powered by centersite dot net
Medications
Resources
Basic InformationLatest News
When Is an Opioid Safe to Take?Lifesaving Drugs From Pfizer in Short Supply: FDALeading U.S. Doctors' Group Takes Aim at Rising Drug PricesU.S. Hospitals Still Prescribe Too Many Antibiotics: StudyBirth Control Pills Recalled Due to Danger of Unintended PregnancyNew Drugs Show Promise as First to Prevent MigraineMedication Adherence Up With Refill Synchronization ModelModified Vancomycin May Help Fight Bacterial ResistanceScientists Tweak Antibiotic to Boost Power Against 'Superbugs'New Cholesterol Fighting Meds Target Key GeneResearchers Say PDE5 Inhibitors Don't Cause MelanomaNearly a Third of Drugs Hit by Safety Issues After FDA ApprovalU.S. Moves to Avert Shortage of Yellow Fever VaccineOpioid Use by Iraq, Afghanistan War Vets Mirrors Rest of U.S.: StudyApril 29 Is National Prescription Drug Take Back DayERs Administering More Medications IntranasallyFDA Warns Against Children Taking Codeine, TramadolPhysicians Finding Ways to Work Around Cost of Rx MedicationsRuling Out Penicillin Allergy by Testing Inpatients Saves MoneyEpiPen Out-of-Pocket Costs More Than Doubled Over DecadeAACR: Regular Aspirin Use Linked to Lower Cancer MortalityFDA Approves Noctiva Nasal Spray for Nocturnal PolyuriaFDA Approves Odactra for House Dust Mite AllergiesHow Much Melatonin Is Really in That Supplement?Antidepressant Efficacy Varies for Depressive Symptom ClustersDo You Need an Antibiotic?'Off-Label' Antidepressants Common, But Where's the Evidence?Docs More Likely to Prescribe Antibiotics If Patients Expect ThemSimilar Adverse Event Risk for Typical, Atypical AntipsychoticsRx Adherence Reminders No More Effective at 'Fresh Start' DatesThink You're Allergic to Penicillin? Check AgainExcessive FDA Regulation Driving High Drug PricesOutcomes-Based Pricing Suggested for New, Costly DrugsPrices Skyrocket on Drugs Widely Used by Seniors: Report1 in 6 U.S. Adults Takes a Psychiatric Drug: StudyU.S. Doctors Still Over-Prescribing Drugs: SurveyWider Low-Dose Aspirin Use Would Save U.S. $692 Billion: StudyHealth Tip: Get the Facts About AntibioticsThese Medicines Often Send Americans to ERsHealth Tip: Be Aware of Drug and Food InteractionsCan Time-Release Capsules Replace Daily Pills?Prices of Generic Heart Failure Drugs Vary WidelyAmericans Fed Up With Soaring Drug Prices: HealthDay/Harris PollSaturday, Oct. 22 Is Drug Take Back DayHow Older People Can Head Off Dangerous Drug InteractionsCDC: Too Many Antibiotics Still Being Prescribed in U.S.Codeine Not Safe for Kids, Pediatricians WarnHealth Tip: Reading the Label on OTC MedicationsMylan to Offer Generic EpiPenSteep Rise in U.S. Drug Prices Tied to Patent Monopolies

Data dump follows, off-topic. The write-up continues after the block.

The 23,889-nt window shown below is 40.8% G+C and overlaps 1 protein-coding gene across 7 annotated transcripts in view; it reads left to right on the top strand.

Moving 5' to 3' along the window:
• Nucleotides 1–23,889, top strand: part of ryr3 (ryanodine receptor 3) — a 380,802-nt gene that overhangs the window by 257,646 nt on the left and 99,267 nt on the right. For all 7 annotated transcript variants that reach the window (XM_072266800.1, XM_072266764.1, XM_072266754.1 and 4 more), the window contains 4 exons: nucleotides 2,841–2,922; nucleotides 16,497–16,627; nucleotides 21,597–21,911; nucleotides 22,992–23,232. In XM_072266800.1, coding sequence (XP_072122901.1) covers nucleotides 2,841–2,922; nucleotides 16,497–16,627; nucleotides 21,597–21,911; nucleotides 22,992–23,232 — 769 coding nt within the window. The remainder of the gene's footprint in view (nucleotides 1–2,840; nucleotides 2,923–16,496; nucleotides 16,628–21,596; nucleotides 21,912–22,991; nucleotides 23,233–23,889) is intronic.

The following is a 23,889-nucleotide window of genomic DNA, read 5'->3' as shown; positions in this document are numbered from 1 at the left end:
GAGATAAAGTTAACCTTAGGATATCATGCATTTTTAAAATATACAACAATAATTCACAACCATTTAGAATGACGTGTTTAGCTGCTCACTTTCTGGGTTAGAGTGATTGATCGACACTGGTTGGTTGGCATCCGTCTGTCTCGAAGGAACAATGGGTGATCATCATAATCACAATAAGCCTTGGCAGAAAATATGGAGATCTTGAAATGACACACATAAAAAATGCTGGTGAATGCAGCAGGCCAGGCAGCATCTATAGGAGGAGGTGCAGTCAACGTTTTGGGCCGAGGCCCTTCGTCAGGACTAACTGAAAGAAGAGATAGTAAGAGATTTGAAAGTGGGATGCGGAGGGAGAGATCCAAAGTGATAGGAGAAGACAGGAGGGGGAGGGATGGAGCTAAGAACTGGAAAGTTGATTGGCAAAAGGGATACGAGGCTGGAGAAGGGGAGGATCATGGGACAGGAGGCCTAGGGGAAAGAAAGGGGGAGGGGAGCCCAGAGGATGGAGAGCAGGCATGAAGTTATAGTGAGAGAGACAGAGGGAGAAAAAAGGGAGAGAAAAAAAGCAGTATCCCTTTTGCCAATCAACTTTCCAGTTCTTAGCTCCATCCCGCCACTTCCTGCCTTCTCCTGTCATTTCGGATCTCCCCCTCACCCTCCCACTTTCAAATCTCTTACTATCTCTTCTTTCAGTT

Questions and AnswersVideosLinksBook Reviews
Related Topics

Anxiety Disorders
Depression: Depression & Related Conditions
Mental Disorders
Mental Health Professions

AACR: Regular Aspirin Use Linked to Lower Cancer Mortality


HealthDay News
Updated: Apr 3rd 2017

new article illustration

MONDAY, April 3, 2017 (HealthDay News) -- Regular aspirin use is associated with reduced mortality, mainly due to a lower risk of dying from any cancer, according to a study presented at the annual meeting of the American Association for Cancer Research, held from April 1 to 5 in Washington, D.C.

Yin Cao, M.P.H., Sc.D., from Massachusetts General Hospital in Boston, and colleagues examined the correlation between aspirin use and subsequent total and cancer-specific mortality among 86,206 women in the Nurses' Health Study and 43,977 men in the Health Professionals Follow-up Study.

The researchers found that regular aspirin use correlated with reduced risk of total mortality compared with nonregular use (multivariable-adjusted relative risks [RRs], 0.93 and 0.89 for women and men, respectively), which was mainly due to a lower risk of dying from any cancer (RRs, 0.93 and 0.85 for women and men, respectively), especially colorectal cancers (RRs, 0.69 and 0.70, respectively), breast cancers (RR, 0.89), prostate cancers (RR, 0.77), and lung cancers in men (RR, 0.86). For both men and women, the benefit of aspirin on cancer mortality was seen with use of 0.5 to 1.5 standard aspirin tablets per week; lower cancer mortality was seen for a minimum duration of regular use of six years.

"Accumulating evidence suggests that aspirin not only reduces the risk of developing cancer, but may also play a strong role in reducing death from cancer," Cao said in a statement.

Press Release
More Information